All of the files on your computer are stored on a drive, but which one is the right one for you? When using an SSD (or Solid State Drives), you will see some benefits over HDD (or Mechanical drives), and yet there are many benefits to using a mechanical drive over a solid state. In this article we will go over the positives and negatives of each type of drive.
Price Per Gigabyte
Although prices have been dropping over the years, Solid State Drives cost significantly more than mechanical drives when comparing drives of the same size. With that said, we find that most people do not use their entire hard drives. Whereas going from a Terabyte (1,024GB) to 256GB may seem like a downgrade, if you are only using 100GB of space this will not affect you in any way.
Solid State Drives are designed to be incredibly fast. Mechanical drives have spinning disks (called Platters) and a Read\Write Arm, which reads the data stored on the platters. This means whenever you need to access data, the read\write arm will need to physically move to the section of the disk containing the data in order to read it. This is a very long, time consuming process. With a Solid State Drive, the data is stored using electronic circuits, which means data can be accessed very quickly.
Physical drives typically come in 2 speeds, 5,400 RPM and 7,200 RPM. Just like on a motor, it is measured in rotations per minute. A 7,200 RPM drive can access data faster than a 5,400 RPM drive. Data read\write speeds are measured in IOPS, or Input\Output Operations Per Second. This is a measure of the number of times data can be read or written in one second. A 5,400 RPM drive can do about 55 IOPS, whereas a 7,200 RPM drive can do about 75 IOPS. A Solid State Drive can do about 100,000 IOPS, effectively removing the bottleneck of data storage. On some newer computers, a Solid State Drive with a different type of interface called M.2 can be used. M.2 drives can do about 300,000 IOPS.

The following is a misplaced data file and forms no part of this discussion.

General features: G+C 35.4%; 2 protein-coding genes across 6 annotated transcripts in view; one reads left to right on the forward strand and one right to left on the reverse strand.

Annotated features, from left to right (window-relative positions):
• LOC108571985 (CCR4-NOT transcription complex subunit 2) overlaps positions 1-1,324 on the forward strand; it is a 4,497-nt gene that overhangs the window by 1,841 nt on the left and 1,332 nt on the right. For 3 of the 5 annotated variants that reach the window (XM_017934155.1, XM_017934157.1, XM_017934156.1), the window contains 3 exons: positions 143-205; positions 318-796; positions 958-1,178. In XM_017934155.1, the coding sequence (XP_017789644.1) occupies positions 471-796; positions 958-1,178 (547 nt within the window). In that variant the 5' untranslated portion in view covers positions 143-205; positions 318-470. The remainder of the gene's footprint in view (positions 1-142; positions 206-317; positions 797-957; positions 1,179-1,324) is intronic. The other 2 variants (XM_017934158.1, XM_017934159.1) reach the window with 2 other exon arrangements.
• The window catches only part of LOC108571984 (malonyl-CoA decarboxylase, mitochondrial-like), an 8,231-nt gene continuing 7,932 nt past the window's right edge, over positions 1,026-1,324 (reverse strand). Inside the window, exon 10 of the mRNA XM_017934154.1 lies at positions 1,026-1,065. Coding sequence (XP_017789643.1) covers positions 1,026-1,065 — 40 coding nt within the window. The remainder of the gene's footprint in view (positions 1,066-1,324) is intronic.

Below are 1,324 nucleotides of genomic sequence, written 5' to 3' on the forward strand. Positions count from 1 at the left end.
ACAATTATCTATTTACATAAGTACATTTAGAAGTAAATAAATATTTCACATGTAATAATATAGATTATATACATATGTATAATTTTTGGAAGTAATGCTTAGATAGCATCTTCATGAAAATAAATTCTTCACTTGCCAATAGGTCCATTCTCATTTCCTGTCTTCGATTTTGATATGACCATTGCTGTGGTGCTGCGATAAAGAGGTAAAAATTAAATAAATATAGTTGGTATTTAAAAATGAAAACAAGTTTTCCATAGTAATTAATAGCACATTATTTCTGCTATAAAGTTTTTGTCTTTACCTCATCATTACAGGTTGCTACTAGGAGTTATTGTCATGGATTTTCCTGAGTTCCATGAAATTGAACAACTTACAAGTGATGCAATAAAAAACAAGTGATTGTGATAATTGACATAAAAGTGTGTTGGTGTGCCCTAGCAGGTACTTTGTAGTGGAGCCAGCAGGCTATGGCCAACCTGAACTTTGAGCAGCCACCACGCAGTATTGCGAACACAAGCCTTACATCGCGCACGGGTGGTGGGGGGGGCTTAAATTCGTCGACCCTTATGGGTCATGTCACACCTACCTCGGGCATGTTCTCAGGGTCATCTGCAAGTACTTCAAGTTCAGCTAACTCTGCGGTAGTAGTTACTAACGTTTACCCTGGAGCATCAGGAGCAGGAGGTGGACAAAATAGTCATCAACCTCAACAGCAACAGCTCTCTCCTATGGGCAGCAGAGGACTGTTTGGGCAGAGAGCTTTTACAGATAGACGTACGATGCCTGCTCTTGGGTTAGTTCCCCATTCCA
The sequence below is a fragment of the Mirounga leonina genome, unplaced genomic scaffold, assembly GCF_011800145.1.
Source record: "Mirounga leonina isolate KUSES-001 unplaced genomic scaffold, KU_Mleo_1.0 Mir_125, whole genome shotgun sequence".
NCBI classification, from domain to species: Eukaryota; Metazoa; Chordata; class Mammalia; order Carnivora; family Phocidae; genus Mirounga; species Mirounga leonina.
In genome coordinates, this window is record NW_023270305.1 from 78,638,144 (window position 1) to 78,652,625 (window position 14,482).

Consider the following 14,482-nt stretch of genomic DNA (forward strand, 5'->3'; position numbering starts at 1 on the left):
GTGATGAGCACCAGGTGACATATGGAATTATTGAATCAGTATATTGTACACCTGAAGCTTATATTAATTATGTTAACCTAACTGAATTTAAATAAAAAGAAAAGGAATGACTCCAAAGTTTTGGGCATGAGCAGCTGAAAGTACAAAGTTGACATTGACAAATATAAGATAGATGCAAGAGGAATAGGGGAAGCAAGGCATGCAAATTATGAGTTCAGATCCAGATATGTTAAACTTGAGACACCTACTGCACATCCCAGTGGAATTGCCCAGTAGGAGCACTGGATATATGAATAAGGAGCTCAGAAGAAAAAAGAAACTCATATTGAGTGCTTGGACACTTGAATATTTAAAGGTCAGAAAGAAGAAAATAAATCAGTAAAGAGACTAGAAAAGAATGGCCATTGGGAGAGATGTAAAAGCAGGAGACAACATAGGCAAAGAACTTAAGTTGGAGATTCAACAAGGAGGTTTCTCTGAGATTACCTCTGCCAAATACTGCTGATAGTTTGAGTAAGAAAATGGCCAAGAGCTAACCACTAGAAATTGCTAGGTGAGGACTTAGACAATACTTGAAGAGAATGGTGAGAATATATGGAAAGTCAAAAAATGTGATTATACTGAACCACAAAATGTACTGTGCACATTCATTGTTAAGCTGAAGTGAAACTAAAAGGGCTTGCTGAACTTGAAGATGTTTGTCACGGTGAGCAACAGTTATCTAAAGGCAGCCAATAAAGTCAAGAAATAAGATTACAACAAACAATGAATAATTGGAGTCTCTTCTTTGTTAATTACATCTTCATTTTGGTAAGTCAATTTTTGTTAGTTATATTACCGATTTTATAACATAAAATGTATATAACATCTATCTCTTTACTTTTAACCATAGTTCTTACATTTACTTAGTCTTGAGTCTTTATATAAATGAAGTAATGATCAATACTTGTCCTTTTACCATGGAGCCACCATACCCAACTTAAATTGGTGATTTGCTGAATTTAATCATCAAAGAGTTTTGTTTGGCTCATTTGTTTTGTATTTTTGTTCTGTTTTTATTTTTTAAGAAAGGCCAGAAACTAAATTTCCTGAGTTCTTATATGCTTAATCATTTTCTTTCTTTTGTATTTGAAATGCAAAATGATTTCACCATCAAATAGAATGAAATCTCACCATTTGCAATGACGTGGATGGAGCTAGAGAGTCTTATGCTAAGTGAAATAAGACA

Solid State Drives have no moving parts, which means there’s no daily wear and tear on the components. On a physical hard drive, data is stored in sectors, and these can occasionally get damaged. When this happens, the data in that sector is lost. Solid State Drives fail at a lower rate than mechanical drives, as there is less that can go wrong.
In the event a solid state drive stops working, it is significantly more difficult to recover data from it. If a physical drive stops working, lab technicians can remove the platters from it in a cleanroom environment, and reconstruct the data that was stored on the drive. With Solid State Drives, if the chips that store the data are damaged, the data is gone and cannot be recovered.
Winner: HDD (but this can become irrelevant if you have up-to date backups!)
Hard Drives and Solid State Drives both have use cases. We strongly recommend using a Solid State Drive as the primary drive on your workstation, as the performance benefits outweigh any of the potential negatives. For long term and\or high volume storage (such as archived files, backups, movie libraries, or a file server), a hard drive will be your best bet due to the low cost per gigabyte and the high recoverability rate in the event of a failure.
We absolutely recommend backing up both though!